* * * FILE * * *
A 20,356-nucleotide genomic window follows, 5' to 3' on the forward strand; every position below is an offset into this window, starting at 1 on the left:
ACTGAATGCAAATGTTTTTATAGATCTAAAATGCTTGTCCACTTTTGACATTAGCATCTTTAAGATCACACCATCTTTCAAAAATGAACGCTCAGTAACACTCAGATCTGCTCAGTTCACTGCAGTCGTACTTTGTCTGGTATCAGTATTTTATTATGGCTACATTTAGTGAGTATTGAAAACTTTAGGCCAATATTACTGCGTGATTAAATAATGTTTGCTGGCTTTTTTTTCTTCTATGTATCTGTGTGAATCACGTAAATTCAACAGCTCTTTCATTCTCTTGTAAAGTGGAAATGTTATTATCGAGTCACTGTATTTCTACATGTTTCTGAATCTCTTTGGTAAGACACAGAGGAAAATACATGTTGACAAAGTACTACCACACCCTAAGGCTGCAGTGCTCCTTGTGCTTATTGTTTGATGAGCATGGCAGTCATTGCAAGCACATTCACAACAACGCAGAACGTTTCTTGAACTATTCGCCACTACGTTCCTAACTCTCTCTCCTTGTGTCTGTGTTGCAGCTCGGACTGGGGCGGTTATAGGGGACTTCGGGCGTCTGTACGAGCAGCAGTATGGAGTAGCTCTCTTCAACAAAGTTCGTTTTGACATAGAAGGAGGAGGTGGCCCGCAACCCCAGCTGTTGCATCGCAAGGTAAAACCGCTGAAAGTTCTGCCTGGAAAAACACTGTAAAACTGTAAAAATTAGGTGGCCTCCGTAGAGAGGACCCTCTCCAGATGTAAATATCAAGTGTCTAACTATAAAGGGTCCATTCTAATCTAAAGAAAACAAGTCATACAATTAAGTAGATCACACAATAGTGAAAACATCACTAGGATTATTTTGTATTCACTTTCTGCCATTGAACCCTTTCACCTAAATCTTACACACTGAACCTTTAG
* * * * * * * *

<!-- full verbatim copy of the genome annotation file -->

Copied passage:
A 20,356-nucleotide genomic window follows, 5' to 3' on the forward strand; every position below is an offset into this window, starting at 1 on the left:
ACTGAATGCAAATGTTTTTATAGATCTAAAATGCTTGTCCACTTTTGACATTAGCATCTTTAAGATCACACCATCTTTCAAAAATGAACGCTCAGTAACACTCAGATCTGCTCAGTTCACTGCAGTCGTACTTTGTCTGGTATCAGTATTTTATTATGGCTACATTTAGTGAGTATTGAAAACTTTAGGCCAATATTACTGCGTGATTAAATAATGTTTGCTGGCTTTTTTTTCTTCTATGTATCTGTGTGAATCACGTAAATTCAACAGCTCTTTCATTCTCTTGTAAAGTGGAAATGTTATTATCGAGTCACTGTATTTCTACATGTTTCTGAATCTCTTTGGTAAGACACAGAGGAAAATACATGTTGACAAAGTACTACCACACCCTAAGGCTGCAGTGCTCCTTGTGCTTATTGTTTGATGAGCATGGCAGTCATTGCAAGCACATTCACAACAACGCAGAACGTTTCTTGAACTATTCGCCACTACGTTCCTAACTCTCTCTCCTTGTGTCTGTGTTGCAGCTCGGACTGGGGCGGTTATAGGGGACTTCGGGCGTCTGTACGAGCAGCAGTATGGAGTAGCTCTCTTCAACAAAGTTCGTTTTGACATAGAAGGAGGAGGTGGCCCGCAACCCCAGCTGTTGCATCGCAAGGTAAAACCGCTGAAAGTTCTGCCTGGAAAAACACTGTAAAACTGTAAAAATTAGGTGGCCTCCGTAGAGAGGACCCTCTCCAGATGTAAATATCAAGTGTCTAACTATAAAGGGTCCATTCTAATCTAAAGAAAACAAGTCATACAATTAAGTAGATCACACAATAGTGAAAACATCACTAGGATTATTTTGTATTCACTTTCTGCCATTGAACCCTTTCACCTAAATCTTACACACTGAACCTTTAG